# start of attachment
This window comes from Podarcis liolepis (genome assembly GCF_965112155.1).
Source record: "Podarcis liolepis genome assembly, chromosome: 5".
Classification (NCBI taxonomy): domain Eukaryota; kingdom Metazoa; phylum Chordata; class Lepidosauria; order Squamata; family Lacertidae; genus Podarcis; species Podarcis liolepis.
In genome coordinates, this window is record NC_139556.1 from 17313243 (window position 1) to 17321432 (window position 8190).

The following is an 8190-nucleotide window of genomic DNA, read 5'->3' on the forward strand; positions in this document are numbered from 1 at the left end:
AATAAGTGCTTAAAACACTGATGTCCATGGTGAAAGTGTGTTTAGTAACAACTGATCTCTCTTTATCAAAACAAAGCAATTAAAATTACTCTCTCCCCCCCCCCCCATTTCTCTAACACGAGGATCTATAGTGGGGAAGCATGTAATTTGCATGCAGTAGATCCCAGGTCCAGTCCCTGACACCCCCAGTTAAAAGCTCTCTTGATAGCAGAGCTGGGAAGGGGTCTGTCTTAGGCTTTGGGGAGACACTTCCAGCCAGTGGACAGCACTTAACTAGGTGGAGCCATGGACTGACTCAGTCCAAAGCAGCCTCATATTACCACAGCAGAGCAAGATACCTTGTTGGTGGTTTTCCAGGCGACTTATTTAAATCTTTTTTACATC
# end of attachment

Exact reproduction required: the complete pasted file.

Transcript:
This window comes from Podarcis liolepis (genome assembly GCF_965112155.1).
Source record: "Podarcis liolepis genome assembly, chromosome: 5".
Classification (NCBI taxonomy): domain Eukaryota; kingdom Metazoa; phylum Chordata; class Lepidosauria; order Squamata; family Lacertidae; genus Podarcis; species Podarcis liolepis.
In genome coordinates, this window is record NC_139556.1 from 17313243 (window position 1) to 17321432 (window position 8190).

The following is an 8190-nucleotide window of genomic DNA, read 5'->3' on the forward strand; positions in this document are numbered from 1 at the left end:
AATAAGTGCTTAAAACACTGATGTCCATGGTGAAAGTGTGTTTAGTAACAACTGATCTCTCTTTATCAAAACAAAGCAATTAAAATTACTCTCTCCCCCCCCCCCCATTTCTCTAACACGAGGATCTATAGTGGGGAAGCATGTAATTTGCATGCAGTAGATCCCAGGTCCAGTCCCTGACACCCCCAGTTAAAAGCTCTCTTGATAGCAGAGCTGGGAAGGGGTCTGTCTTAGGCTTTGGGGAGACACTTCCAGCCAGTGGACAGCACTTAACTAGGTGGAGCCATGGACTGACTCAGTCCAAAGCAGCCTCATATTACCACAGCAGAGCAAGATACCTTGTTGGTGGTTTTCCAGGCGACTTATTTAAATCTTTTTTACATC